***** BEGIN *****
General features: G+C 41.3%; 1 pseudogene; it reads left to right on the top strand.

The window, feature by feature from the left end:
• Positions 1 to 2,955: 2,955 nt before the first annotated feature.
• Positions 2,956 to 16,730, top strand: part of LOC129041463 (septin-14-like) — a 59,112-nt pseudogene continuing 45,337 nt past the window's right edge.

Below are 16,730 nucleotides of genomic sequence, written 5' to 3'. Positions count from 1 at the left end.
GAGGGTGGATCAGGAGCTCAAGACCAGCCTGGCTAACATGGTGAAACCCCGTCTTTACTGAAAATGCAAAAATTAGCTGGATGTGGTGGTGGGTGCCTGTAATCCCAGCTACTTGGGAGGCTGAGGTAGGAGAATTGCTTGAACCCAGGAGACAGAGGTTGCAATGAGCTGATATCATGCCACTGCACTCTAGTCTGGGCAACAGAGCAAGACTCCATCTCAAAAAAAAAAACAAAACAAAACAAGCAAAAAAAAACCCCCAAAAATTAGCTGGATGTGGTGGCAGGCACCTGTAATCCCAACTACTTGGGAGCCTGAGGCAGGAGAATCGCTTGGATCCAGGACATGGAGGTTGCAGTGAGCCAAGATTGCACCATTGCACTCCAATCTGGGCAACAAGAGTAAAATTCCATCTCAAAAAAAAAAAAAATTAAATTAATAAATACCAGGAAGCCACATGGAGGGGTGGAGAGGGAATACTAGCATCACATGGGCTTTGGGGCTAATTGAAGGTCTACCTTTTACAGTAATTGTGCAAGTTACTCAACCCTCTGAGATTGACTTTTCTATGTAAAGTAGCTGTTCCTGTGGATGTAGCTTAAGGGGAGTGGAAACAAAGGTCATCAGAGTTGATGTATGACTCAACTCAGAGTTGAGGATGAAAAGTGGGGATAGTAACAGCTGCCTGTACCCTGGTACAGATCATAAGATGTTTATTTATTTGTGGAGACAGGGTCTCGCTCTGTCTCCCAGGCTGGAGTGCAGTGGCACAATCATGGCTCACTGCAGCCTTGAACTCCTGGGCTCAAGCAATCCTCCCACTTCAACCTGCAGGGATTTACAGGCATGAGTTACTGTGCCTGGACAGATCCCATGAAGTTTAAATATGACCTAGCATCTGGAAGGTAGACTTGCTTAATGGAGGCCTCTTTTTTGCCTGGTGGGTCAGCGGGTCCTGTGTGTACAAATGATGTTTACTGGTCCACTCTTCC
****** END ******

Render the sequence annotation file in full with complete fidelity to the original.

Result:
General features: G+C 41.3%; 1 pseudogene; it reads left to right on the top strand.

The window, feature by feature from the left end:
• Positions 1 to 2,955: 2,955 nt before the first annotated feature.
• Positions 2,956 to 16,730, top strand: part of LOC129041463 (septin-14-like) — a 59,112-nt pseudogene continuing 45,337 nt past the window's right edge.

Below are 16,730 nucleotides of genomic sequence, written 5' to 3'. Positions count from 1 at the left end.
GAGGGTGGATCAGGAGCTCAAGACCAGCCTGGCTAACATGGTGAAACCCCGTCTTTACTGAAAATGCAAAAATTAGCTGGATGTGGTGGTGGGTGCCTGTAATCCCAGCTACTTGGGAGGCTGAGGTAGGAGAATTGCTTGAACCCAGGAGACAGAGGTTGCAATGAGCTGATATCATGCCACTGCACTCTAGTCTGGGCAACAGAGCAAGACTCCATCTCAAAAAAAAAAACAAAACAAAACAAGCAAAAAAAAACCCCCAAAAATTAGCTGGATGTGGTGGCAGGCACCTGTAATCCCAACTACTTGGGAGCCTGAGGCAGGAGAATCGCTTGGATCCAGGACATGGAGGTTGCAGTGAGCCAAGATTGCACCATTGCACTCCAATCTGGGCAACAAGAGTAAAATTCCATCTCAAAAAAAAAAAAAATTAAATTAATAAATACCAGGAAGCCACATGGAGGGGTGGAGAGGGAATACTAGCATCACATGGGCTTTGGGGCTAATTGAAGGTCTACCTTTTACAGTAATTGTGCAAGTTACTCAACCCTCTGAGATTGACTTTTCTATGTAAAGTAGCTGTTCCTGTGGATGTAGCTTAAGGGGAGTGGAAACAAAGGTCATCAGAGTTGATGTATGACTCAACTCAGAGTTGAGGATGAAAAGTGGGGATAGTAACAGCTGCCTGTACCCTGGTACAGATCATAAGATGTTTATTTATTTGTGGAGACAGGGTCTCGCTCTGTCTCCCAGGCTGGAGTGCAGTGGCACAATCATGGCTCACTGCAGCCTTGAACTCCTGGGCTCAAGCAATCCTCCCACTTCAACCTGCAGGGATTTACAGGCATGAGTTACTGTGCCTGGACAGATCCCATGAAGTTTAAATATGACCTAGCATCTGGAAGGTAGACTTGCTTAATGGAGGCCTCTTTTTTGCCTGGTGGGTCAGCGGGTCCTGTGTGTACAAATGATGTTTACTGGTCCACTCTTCC